Holbein Mews is a part-cobbled through road off Holbein Place in the Royal Borough of Kensington and Chelsea, leading to Lower Sloane Street. Holbein Mews contains 14 properties, used for residential and commercial purposes.
In the past, the area was noted as having poorer living conditions and lower than average household earnings when the London Poverty Maps were first published. During World War II, a high explosive bomb fell onto Sloane Gardens, just above the Mews, presumably causing some damage to the properties within.
The Mews is part of the ‘Sloane Square’ Conservation Area; designated in 1985, having been redeveloped towards the end of the 19th Century, it contains a high density of red brick buildings and is bounded by the Royal Hospital and Hans Town Conservation Areas. It contains a number of Listed Buildings including the Holy Trinity Church.
The two and three storey properties have rendered or painted brickwork facades with a variety of mansard, gable and pitched roof styles, surrounded by a cobbled and tarmacadam road surface. There are lots of plants and a few winches present in the Mews, in addition to raised party walls on some of the properties.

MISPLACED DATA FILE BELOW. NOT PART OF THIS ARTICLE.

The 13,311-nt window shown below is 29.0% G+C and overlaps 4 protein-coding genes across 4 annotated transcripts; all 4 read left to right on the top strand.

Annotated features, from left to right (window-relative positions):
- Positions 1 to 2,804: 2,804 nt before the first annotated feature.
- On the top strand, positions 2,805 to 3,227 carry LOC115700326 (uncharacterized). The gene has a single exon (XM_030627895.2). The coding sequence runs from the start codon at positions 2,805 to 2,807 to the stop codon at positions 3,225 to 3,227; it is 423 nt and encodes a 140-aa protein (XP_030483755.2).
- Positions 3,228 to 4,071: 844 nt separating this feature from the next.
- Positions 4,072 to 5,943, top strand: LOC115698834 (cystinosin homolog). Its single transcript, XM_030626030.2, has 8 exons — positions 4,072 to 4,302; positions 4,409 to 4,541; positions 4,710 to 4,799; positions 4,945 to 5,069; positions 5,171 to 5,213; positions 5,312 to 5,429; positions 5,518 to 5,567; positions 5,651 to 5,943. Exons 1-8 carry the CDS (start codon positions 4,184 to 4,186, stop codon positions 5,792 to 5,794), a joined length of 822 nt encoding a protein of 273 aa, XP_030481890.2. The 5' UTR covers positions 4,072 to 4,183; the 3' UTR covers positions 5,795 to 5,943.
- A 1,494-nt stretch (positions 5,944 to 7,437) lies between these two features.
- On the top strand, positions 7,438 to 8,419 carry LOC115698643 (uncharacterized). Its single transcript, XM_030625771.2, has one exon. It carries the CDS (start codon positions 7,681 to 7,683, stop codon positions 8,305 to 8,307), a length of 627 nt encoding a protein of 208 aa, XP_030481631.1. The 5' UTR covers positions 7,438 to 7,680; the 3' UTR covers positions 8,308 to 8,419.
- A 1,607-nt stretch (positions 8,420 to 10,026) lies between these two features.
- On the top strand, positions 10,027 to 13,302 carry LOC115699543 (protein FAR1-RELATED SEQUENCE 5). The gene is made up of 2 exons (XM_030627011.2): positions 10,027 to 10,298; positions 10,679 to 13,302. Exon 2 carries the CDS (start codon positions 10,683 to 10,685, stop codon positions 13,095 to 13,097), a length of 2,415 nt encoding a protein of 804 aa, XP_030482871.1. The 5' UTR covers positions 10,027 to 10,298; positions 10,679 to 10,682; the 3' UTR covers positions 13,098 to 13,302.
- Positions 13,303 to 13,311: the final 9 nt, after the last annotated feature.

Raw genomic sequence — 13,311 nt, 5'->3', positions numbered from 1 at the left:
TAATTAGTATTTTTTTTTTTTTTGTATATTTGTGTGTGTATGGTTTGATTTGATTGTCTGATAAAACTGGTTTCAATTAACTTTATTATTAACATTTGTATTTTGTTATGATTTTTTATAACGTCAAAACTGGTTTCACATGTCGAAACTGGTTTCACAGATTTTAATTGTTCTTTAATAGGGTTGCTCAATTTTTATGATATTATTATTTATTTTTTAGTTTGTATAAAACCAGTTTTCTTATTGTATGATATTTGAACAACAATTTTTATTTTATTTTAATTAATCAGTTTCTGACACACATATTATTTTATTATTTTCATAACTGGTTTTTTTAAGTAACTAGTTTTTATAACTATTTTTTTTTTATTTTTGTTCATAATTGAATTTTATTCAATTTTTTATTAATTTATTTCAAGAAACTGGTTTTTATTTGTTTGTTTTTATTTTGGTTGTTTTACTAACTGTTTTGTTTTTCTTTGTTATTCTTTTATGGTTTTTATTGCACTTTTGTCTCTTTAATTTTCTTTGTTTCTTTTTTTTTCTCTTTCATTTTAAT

Originally used as the coach house/ stable accommodation for the main houses on Sloane Gardens and Holbein House (off Holbein Place), the primary purpose of the Mews properties is now residential, though some commercial activity still remains.
Before and since 2003 there have been very few planning applications made for alterations to the properties in the Mews; mainly regarding the addition of railings to the rear of a property and a two storey subterranean extension to one of the dwelling houses. Conservation Area controls apply to any new development in the Mews.